The Associated Press is reporting that Venezuelan President Hugo Chávez will seize all of his nation’s privately-owned seaport warehouses, citing “state security” as the reason. The message came from the country’s Public Works Minister Diosdado Cabello.
Chávez has already expropriated a significant portion of the gold and petroleum industries, a good deal of the food staple distribution system, as well as most steel and iron manufacturing, and has designs on doing the same with the gas industry. Chávez has also managed to suppress the bulk of Venezuela’s dissenting media over the past few years by not renewing their communications licenses.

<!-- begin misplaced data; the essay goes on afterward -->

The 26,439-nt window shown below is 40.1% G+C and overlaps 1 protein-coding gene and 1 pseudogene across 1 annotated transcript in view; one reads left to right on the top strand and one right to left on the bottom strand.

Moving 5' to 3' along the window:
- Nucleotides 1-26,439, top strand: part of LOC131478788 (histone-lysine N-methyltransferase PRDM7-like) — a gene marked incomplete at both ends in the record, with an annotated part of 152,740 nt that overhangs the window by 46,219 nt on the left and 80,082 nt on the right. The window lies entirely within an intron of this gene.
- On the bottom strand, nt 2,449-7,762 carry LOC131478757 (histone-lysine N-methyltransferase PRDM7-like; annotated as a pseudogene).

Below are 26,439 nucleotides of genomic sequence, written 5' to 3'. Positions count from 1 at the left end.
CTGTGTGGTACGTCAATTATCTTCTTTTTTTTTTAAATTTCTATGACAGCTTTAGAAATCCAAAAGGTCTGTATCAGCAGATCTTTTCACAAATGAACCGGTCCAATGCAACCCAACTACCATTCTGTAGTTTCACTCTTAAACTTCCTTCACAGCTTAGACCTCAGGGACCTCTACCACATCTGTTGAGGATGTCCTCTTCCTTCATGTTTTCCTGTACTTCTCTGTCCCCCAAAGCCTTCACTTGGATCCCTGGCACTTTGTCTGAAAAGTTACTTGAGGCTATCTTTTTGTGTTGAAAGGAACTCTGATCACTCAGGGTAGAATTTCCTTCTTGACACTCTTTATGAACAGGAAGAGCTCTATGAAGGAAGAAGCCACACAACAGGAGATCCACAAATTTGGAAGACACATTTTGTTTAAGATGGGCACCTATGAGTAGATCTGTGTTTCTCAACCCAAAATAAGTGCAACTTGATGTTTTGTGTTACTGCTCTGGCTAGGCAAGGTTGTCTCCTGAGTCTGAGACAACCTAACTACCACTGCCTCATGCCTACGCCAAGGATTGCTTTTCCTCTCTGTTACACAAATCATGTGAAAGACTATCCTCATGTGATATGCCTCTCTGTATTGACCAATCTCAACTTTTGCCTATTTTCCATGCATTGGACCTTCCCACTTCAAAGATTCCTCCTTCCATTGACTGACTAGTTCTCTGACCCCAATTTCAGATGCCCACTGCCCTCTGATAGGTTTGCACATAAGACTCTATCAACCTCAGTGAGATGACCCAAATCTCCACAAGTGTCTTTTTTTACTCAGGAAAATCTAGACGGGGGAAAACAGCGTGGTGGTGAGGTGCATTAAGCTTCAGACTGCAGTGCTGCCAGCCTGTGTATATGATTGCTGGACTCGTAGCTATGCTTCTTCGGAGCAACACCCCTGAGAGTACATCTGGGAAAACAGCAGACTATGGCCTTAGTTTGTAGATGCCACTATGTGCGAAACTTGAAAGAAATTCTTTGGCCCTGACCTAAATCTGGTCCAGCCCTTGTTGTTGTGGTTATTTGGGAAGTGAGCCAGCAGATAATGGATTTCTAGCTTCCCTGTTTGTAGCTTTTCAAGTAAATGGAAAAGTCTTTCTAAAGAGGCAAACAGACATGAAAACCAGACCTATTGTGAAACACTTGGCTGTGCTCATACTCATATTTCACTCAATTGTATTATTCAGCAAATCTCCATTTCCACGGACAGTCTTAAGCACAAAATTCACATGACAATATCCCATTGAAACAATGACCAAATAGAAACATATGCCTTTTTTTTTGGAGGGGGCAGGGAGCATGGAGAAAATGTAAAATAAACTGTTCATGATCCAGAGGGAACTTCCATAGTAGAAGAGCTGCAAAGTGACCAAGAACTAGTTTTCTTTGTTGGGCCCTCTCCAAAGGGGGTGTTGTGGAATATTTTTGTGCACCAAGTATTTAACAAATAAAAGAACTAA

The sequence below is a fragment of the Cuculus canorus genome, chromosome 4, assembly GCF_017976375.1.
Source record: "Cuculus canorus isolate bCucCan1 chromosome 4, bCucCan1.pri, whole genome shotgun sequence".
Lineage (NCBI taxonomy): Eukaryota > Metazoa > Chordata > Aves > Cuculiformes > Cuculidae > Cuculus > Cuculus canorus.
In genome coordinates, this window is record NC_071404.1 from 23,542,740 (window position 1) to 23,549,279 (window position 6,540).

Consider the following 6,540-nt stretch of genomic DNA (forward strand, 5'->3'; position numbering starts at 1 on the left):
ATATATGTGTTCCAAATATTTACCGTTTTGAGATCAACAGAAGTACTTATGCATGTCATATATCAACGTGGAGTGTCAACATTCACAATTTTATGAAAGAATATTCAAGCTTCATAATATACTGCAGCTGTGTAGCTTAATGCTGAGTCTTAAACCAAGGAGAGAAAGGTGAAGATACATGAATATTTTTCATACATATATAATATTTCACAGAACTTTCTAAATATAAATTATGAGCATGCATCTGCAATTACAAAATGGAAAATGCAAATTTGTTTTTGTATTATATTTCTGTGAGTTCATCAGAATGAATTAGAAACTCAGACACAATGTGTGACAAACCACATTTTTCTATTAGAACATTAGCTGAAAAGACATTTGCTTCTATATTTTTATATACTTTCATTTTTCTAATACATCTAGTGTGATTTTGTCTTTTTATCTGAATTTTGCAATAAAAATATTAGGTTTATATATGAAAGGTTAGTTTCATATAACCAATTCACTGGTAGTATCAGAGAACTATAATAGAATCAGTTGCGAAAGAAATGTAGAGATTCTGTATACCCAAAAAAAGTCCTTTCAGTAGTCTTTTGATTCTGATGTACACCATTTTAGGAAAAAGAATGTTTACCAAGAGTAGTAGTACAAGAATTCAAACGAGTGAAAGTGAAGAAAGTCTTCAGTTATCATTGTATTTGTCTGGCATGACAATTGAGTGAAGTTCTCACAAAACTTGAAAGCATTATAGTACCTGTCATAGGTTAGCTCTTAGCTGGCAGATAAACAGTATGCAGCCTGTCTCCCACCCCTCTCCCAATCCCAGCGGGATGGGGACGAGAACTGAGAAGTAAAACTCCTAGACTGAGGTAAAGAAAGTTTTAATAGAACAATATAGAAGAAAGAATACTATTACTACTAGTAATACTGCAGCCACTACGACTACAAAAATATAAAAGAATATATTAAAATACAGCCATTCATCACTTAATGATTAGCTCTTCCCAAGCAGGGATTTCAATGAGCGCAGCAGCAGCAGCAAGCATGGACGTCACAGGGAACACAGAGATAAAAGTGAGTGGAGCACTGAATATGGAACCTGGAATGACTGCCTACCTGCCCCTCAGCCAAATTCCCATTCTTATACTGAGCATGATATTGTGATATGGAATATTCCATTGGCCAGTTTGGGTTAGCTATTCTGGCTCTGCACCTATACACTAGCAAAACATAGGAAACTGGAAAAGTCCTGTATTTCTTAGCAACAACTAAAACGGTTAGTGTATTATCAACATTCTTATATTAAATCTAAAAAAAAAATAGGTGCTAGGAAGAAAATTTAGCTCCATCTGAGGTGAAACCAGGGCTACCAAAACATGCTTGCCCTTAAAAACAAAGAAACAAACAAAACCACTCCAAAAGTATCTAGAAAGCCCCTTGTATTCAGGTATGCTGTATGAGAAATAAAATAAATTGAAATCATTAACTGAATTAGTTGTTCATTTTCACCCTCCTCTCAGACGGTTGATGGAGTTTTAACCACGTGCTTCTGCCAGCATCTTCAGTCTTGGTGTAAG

In 2008, he began to phase out the nation’s currency, the Bolívar, replacing it with “el Bolívar fuerte” (the Strong Bolívar); each of the new marks being worth one thousand of the old. The move induced a short-lived confidence in the Venezuelan market, but the value of the existing currency has fallen by almost 80% versus the US Dollar during the past year and a half . While against the burgeoning Euro, it has done much worse. On the black market (proving, I suppose, that there is no honour among thieves) the ‘back-alley service charge’ on the new currency is higher than for the standard Bolívar. (Note: Most currency exchange systems list only the standard Bolívar by default.)
At this rate, how will Chávez be able to afford his considerable sword addiction? Or, more importantly, how will the average family be able to afford the basic necessities of life?
I wonder where he could be getting such crazy ideas?